Blushing is a visual cue to a symptom of embarrassment. That’s technically what happens when a young girl is complimented by a boy she likes or a teenage boy when his dad shares an embarrassing story from childhood. Blushing is normal, and however uncomfortable it might be it may not be high on list of things to fear. Yet for some the fear is frustrating. Therapists refer to the fear of blushing as Ereuthrophobia.
This ‘symptom’ demonstrates itself by elevated blood flow and body temperature specifically in the face. This symptom of embarrassment is a strong visual cue to others. That cue is generally the fear trigger.
What Causes Ereuthrophobia?
It is highly probable that this fear is not an originating fear. What I mean by that is there is likely an original source fear like embarrassment, rejection or ridicule that can often trigger blushing. In this case the phobic personality expands their fear to include a symptom.
In this case the fear is almost always likely to be learned from personal experience. When the individual can feel their face getting warm from embarrassment they begin to struggle with more than one fear. If they could simply deal with their fear trigger quietly they might be happy, but the visual signal of blushing tells everyone that there is something the individual is embarrassed about.
This can also be a phobic response to social anxiety. A person may believe themselves to be living with the fear of blushing when it may be something completely different.
Symptoms of Ereuthrophobia
A phobic personality living with Ereuthrophobia will avoid any event or situation where they believe a question or circumstance might lead to blushing. This phobia can affect children as well as adults and the struggle can be visually heartbreaking.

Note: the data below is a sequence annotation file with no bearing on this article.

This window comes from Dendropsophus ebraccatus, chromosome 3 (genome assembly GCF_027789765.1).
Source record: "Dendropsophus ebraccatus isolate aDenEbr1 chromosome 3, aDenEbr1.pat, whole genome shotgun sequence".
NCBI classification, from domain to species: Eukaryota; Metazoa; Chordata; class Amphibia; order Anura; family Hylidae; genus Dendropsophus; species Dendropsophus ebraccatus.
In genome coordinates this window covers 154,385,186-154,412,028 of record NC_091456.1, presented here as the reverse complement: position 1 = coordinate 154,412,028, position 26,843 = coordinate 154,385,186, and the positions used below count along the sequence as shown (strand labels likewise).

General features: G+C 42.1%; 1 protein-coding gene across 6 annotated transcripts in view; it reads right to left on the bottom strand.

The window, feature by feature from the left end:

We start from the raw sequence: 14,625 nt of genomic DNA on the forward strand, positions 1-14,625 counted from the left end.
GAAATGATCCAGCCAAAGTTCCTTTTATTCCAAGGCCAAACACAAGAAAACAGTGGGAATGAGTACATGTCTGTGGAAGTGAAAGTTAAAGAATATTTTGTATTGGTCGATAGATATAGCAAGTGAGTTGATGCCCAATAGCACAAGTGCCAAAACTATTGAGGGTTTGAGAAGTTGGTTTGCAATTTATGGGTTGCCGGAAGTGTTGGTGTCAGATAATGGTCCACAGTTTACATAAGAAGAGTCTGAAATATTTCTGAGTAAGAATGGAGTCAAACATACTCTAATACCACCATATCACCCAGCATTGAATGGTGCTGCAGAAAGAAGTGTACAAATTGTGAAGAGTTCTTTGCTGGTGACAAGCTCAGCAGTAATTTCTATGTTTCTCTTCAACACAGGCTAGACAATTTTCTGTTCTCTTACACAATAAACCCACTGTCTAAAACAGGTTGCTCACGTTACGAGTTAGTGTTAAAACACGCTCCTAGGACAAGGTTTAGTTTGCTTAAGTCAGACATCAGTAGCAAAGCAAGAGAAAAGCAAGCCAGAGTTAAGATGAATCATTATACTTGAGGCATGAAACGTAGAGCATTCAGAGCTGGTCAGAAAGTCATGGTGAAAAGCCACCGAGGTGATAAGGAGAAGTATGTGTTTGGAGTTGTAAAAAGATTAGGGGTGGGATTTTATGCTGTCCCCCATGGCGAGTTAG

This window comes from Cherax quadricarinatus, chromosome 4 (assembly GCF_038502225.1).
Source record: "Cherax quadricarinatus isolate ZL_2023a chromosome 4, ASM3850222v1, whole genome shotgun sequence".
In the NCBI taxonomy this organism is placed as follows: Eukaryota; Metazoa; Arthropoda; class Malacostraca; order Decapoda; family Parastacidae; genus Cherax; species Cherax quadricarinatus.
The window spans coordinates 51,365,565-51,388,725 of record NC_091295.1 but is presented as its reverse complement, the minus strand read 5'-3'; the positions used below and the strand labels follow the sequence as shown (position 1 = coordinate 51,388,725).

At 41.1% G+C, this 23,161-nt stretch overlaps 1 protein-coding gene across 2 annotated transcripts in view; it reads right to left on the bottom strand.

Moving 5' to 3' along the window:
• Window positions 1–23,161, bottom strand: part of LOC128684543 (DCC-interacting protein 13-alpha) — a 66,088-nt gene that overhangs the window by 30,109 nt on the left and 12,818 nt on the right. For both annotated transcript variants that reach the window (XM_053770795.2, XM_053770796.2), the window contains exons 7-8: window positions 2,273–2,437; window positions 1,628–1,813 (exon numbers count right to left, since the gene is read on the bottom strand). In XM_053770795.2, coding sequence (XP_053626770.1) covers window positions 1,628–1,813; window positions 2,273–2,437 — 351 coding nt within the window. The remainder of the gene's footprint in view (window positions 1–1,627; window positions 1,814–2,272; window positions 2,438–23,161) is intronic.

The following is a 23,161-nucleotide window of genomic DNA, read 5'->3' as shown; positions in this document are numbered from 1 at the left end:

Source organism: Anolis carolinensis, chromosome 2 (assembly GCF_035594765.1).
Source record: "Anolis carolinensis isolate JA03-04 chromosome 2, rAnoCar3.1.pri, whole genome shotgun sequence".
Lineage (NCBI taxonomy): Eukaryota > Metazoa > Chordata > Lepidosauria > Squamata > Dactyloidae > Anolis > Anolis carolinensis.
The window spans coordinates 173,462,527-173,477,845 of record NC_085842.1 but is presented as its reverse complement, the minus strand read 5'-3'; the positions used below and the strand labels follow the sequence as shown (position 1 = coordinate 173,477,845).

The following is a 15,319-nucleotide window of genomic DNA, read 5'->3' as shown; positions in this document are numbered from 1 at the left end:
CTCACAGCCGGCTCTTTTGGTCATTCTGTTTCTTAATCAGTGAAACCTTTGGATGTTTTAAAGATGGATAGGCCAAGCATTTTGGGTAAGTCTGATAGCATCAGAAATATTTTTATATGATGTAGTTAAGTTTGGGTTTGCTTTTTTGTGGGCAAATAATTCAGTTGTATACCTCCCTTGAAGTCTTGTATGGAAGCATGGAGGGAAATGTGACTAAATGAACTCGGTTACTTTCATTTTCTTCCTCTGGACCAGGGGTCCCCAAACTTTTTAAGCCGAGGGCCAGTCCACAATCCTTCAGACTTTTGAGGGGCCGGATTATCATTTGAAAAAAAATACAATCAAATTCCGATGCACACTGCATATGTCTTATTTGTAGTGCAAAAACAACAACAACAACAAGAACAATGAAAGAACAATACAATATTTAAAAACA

Other symptoms may also include…
- Panic attacks
- Elevated heart rates
- An almost irresistible urge to flee
- Air hunger
No one appreciates being embarrassed, but the ereuthrophobe will do almost anything to avoid the potential for blushing and may run from the potential before anything is even said if they feel the threat of blushing is possible.
How to Overcome Ereuthrophobia
The fear of blushing is more symptomatic than the source of original fear. A therapist would be a great resource to help you understand what you fear most and why blushing is considered an object to be feared in addition to the original fear. It is quite likely the person with the fear may find a slightly greater sense of comfort in believing they fear blushing instead of something that may seem like a bigger deal.
A quality therapist is gifted in finding ways to treat your anxiety level and helping you realign your response to include rational input. This is important in developing a solution that meets your needs and allows for the greatest sense of relief.
In issues of social anxiety there may be medication that can help. Ask your therapist for details.
The fear of blushing is also referred to as:
- Blushing fear